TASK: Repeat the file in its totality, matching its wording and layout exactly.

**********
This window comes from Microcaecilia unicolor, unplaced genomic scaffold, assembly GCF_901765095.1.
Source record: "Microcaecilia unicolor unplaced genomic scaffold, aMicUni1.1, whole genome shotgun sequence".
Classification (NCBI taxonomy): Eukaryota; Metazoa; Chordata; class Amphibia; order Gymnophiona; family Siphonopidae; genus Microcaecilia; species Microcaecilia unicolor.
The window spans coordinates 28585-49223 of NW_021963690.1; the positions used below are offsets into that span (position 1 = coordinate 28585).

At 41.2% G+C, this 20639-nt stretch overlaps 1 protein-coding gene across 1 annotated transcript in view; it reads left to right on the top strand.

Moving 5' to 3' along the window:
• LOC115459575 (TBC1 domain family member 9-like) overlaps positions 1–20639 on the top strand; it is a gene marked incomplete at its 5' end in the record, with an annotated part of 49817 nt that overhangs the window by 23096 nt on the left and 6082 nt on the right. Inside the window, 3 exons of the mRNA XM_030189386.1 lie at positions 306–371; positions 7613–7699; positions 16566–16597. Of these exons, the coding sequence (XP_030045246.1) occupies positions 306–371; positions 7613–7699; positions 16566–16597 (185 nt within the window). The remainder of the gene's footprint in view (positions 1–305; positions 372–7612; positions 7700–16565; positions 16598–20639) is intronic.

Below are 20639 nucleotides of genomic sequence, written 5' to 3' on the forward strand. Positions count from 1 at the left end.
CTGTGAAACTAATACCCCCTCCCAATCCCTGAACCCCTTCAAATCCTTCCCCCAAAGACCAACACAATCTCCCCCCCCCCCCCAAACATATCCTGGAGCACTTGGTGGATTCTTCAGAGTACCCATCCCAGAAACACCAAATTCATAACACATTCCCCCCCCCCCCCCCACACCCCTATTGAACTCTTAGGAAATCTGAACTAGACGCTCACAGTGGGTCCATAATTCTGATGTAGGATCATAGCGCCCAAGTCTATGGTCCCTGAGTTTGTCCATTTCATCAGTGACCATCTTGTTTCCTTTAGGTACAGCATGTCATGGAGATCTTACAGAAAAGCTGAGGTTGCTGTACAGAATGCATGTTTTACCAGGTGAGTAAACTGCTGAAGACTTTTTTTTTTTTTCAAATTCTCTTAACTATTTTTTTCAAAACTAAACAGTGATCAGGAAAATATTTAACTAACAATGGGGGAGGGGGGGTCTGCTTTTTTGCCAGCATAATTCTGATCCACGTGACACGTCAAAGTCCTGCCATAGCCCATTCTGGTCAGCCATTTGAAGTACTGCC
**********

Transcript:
This window comes from Microcaecilia unicolor, unplaced genomic scaffold, assembly GCF_901765095.1.
Source record: "Microcaecilia unicolor unplaced genomic scaffold, aMicUni1.1, whole genome shotgun sequence".
Classification (NCBI taxonomy): Eukaryota; Metazoa; Chordata; class Amphibia; order Gymnophiona; family Siphonopidae; genus Microcaecilia; species Microcaecilia unicolor.
The window spans coordinates 28585-49223 of NW_021963690.1; the positions used below are offsets into that span (position 1 = coordinate 28585).

At 41.2% G+C, this 20639-nt stretch overlaps 1 protein-coding gene across 1 annotated transcript in view; it reads left to right on the top strand.

Moving 5' to 3' along the window:
• LOC115459575 (TBC1 domain family member 9-like) overlaps positions 1–20639 on the top strand; it is a gene marked incomplete at its 5' end in the record, with an annotated part of 49817 nt that overhangs the window by 23096 nt on the left and 6082 nt on the right. Inside the window, 3 exons of the mRNA XM_030189386.1 lie at positions 306–371; positions 7613–7699; positions 16566–16597. Of these exons, the coding sequence (XP_030045246.1) occupies positions 306–371; positions 7613–7699; positions 16566–16597 (185 nt within the window). The remainder of the gene's footprint in view (positions 1–305; positions 372–7612; positions 7700–16565; positions 16598–20639) is intronic.

Below are 20639 nucleotides of genomic sequence, written 5' to 3' on the forward strand. Positions count from 1 at the left end.
CTGTGAAACTAATACCCCCTCCCAATCCCTGAACCCCTTCAAATCCTTCCCCCAAAGACCAACACAATCTCCCCCCCCCCCCCAAACATATCCTGGAGCACTTGGTGGATTCTTCAGAGTACCCATCCCAGAAACACCAAATTCATAACACATTCCCCCCCCCCCCCCCACACCCCTATTGAACTCTTAGGAAATCTGAACTAGACGCTCACAGTGGGTCCATAATTCTGATGTAGGATCATAGCGCCCAAGTCTATGGTCCCTGAGTTTGTCCATTTCATCAGTGACCATCTTGTTTCCTTTAGGTACAGCATGTCATGGAGATCTTACAGAAAAGCTGAGGTTGCTGTACAGAATGCATGTTTTACCAGGTGAGTAAACTGCTGAAGACTTTTTTTTTTTTTCAAATTCTCTTAACTATTTTTTTCAAAACTAAACAGTGATCAGGAAAATATTTAACTAACAATGGGGGAGGGGGGGTCTGCTTTTTTGCCAGCATAATTCTGATCCACGTGACACGTCAAAGTCCTGCCATAGCCCATTCTGGTCAGCCATTTGAAGTACTGCC